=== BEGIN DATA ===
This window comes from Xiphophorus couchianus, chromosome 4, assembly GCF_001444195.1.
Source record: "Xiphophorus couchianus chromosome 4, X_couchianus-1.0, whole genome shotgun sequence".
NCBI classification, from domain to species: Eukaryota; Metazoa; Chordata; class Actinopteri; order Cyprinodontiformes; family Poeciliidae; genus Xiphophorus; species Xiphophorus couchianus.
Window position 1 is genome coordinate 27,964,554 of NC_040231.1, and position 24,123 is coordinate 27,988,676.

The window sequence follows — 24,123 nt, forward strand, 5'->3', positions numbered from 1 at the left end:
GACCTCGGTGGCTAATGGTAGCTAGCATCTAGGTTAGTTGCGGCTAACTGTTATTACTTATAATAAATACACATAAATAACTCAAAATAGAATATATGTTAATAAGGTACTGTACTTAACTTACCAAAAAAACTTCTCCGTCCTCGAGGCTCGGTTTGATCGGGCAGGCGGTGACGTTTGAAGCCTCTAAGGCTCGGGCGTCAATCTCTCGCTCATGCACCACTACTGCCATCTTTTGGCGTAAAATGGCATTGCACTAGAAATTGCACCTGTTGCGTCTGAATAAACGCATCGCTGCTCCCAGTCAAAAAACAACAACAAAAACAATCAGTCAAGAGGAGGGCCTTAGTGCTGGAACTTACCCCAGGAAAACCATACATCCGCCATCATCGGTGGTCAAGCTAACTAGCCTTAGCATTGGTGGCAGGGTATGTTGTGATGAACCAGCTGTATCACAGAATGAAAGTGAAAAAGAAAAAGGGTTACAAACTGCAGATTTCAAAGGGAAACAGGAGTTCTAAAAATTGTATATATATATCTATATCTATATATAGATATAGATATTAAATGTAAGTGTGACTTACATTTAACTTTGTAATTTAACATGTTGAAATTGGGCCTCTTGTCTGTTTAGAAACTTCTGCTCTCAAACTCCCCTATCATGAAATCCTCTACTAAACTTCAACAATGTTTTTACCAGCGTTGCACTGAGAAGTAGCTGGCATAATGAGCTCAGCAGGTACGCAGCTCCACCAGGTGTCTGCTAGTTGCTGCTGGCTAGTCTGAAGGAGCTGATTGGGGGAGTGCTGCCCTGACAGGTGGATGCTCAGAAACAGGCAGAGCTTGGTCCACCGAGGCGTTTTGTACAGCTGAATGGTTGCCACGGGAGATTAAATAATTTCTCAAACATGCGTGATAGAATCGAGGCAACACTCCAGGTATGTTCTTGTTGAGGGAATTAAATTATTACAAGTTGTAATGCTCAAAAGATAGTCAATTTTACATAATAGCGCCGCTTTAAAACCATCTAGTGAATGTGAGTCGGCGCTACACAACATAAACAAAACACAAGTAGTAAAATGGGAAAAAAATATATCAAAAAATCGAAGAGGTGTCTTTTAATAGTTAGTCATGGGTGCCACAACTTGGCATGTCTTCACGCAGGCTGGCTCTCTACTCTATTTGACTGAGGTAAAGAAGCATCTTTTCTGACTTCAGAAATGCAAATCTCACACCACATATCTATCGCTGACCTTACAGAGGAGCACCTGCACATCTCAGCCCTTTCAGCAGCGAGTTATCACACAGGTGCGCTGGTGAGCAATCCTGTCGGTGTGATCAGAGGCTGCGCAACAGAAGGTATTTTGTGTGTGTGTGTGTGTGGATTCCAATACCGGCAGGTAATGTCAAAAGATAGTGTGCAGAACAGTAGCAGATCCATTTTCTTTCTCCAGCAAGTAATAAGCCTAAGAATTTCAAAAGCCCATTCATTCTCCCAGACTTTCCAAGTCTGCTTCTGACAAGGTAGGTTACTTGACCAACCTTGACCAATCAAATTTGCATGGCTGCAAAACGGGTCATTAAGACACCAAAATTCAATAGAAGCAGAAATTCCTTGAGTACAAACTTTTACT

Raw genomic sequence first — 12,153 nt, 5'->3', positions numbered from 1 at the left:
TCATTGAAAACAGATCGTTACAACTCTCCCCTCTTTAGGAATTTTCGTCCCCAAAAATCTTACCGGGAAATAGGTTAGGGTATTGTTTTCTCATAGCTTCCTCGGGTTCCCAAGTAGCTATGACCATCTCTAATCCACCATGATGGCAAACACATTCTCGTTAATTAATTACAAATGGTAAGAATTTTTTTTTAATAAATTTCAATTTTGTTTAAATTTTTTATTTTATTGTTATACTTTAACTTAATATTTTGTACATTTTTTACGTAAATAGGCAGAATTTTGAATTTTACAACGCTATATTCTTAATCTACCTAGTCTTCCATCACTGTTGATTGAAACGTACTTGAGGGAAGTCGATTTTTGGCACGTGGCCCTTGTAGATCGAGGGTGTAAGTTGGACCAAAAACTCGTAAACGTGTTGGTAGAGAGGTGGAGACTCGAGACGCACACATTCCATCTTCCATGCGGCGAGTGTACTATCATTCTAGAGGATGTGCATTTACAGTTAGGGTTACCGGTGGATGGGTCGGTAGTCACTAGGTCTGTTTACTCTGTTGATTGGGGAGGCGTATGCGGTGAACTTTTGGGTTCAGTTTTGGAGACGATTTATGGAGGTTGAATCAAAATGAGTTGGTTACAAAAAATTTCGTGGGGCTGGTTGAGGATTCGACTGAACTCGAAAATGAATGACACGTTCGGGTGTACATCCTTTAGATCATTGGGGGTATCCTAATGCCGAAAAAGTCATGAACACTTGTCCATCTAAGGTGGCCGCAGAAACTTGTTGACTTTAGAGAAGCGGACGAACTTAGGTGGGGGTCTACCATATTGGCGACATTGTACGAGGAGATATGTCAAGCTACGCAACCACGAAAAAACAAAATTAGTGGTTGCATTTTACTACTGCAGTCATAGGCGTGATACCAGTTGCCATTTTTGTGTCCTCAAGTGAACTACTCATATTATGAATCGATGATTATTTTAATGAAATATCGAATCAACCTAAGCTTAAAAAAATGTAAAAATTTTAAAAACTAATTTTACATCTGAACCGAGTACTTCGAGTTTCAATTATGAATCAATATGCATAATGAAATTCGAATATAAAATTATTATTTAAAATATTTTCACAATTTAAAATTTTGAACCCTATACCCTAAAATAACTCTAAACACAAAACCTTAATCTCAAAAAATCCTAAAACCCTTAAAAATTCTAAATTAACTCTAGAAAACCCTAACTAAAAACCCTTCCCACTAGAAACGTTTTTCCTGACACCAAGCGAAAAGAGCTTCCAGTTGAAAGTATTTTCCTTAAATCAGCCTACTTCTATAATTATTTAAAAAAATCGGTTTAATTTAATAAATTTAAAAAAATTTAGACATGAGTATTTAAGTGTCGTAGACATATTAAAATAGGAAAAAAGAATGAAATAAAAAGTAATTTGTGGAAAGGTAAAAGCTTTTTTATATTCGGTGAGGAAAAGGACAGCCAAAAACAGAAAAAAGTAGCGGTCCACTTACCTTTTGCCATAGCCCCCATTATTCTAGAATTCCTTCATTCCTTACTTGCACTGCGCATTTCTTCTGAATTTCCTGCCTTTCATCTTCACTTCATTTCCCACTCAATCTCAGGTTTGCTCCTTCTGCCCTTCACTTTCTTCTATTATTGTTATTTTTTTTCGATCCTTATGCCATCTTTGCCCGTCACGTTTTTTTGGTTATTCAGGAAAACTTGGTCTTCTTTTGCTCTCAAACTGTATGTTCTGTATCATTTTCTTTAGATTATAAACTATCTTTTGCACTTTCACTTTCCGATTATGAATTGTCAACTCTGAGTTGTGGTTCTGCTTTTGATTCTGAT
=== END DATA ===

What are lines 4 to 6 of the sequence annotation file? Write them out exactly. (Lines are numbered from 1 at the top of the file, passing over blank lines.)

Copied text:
Window position 1 is genome coordinate 27,964,554 of NC_040231.1, and position 24,123 is coordinate 27,988,676.

The window sequence follows — 24,123 nt, forward strand, 5'->3', positions numbered from 1 at the left end:
GACCTCGGTGGCTAATGGTAGCTAGCATCTAGGTTAGTTGCGGCTAACTGTTATTACTTATAATAAATACACATAAATAACTCAAAATAGAATATATGTTAATAAGGTACTGTACTTAACTTACCAAAAAAACTTCTCCGTCCTCGAGGCTCGGTTTGATCGGGCAGGCGGTGACGTTTGAAGCCTCTAAGGCTCGGGCGTCAATCTCTCGCTCATGCACCACTACTGCCATCTTTTGGCGTAAAATGGCATTGCACTAGAAATTGCACCTGTTGCGTCTGAATAAACGCATCGCTGCTCCCAGTCAAAAAACAACAACAAAAACAATCAGTCAAGAGGAGGGCCTTAGTGCTGGAACTTACCCCAGGAAAACCATACATCCGCCATCATCGGTGGTCAAGCTAACTAGCCTTAGCATTGGTGGCAGGGTATGTTGTGATGAACCAGCTGTATCACAGAATGAAAGTGAAAAAGAAAAAGGGTTACAAACTGCAGATTTCAAAGGGAAACAGGAGTTCTAAAAATTGTATATATATATCTATATCTATATATAGATATAGATATTAAATGTAAGTGTGACTTACATTTAACTTTGTAATTTAACATGTTGAAATTGGGCCTCTTGTCTGTTTAGAAACTTCTGCTCTCAAACTCCCCTATCATGAAATCCTCTACTAAACTTCAACAATGTTTTTACCAGCGTTGCACTGAGAAGTAGCTGGCATAATGAGCTCAGCAGGTACGCAGCTCCACCAGGTGTCTGCTAGTTGCTGCTGGCTAGTCTGAAGGAGCTGATTGGGGGAGTGCTGCCCTGACAGGTGGATGCTCAGAAACAGGCAGAGCTTGGTCCACCGAGGCGTTTTGTACAGCTGAATGGTTGCCACGGGAGATTAAATAATTTCTCAAACATGCGTGATAGAATCGAGGCAACACTCCAGGTATGTTCTTGTTGAGGGAATTAAATTATTACAAGTTGTAATGCTCAAAAGATAGTCAATTTTACATAATAGCGCCGCTTTAAAACCATCTAGTGAATGTGAGTCGGCGCTACACAACATAAACAAAACACAAGTAGTAAAATGGGAAAAAAATATATCAAAAAATCGAAGAGGTGTCTTTTAATAGTTAGTCATGGGTGCCACAACTTGGCATGTCTTCACGCAGGCTGGCTCTCTACTCTATTTGACTGAGGTAAAGAAGCATCTTTTCTGACTTCAGAAATGCAAATCTCACACCACATATCTATCGCTGACCTTACAGAGGAGCACCTGCACATCTCAGCCCTTTCAGCAGCGAGTTATCACACAGGTGCGCTGGTGAGCAATCCTGTCGGTGTGATCAGAGGCTGCGCAACAGAAGGTATTTTGTGTGTGTGTGTGTGTGGATTCCAATACCGGCAGGTAATGTCAAAAGATAGTGTGCAGAACAGTAGCAGATCCATTTTCTTTCTCCAGCAAGTAATAAGCCTAAGAATTTCAAAAGCCCATTCATTCTCCCAGACTTTCCAAGTCTGCTTCTGACAAGGTAGGTTACTTGACCAACCTTGACCAATCAAATTTGCATGGCTGCAAAACGGGTCATTAAGACACCAAAATTCAATAGAAGCAGAAATTCCTTGAGTACAAACTTTTACT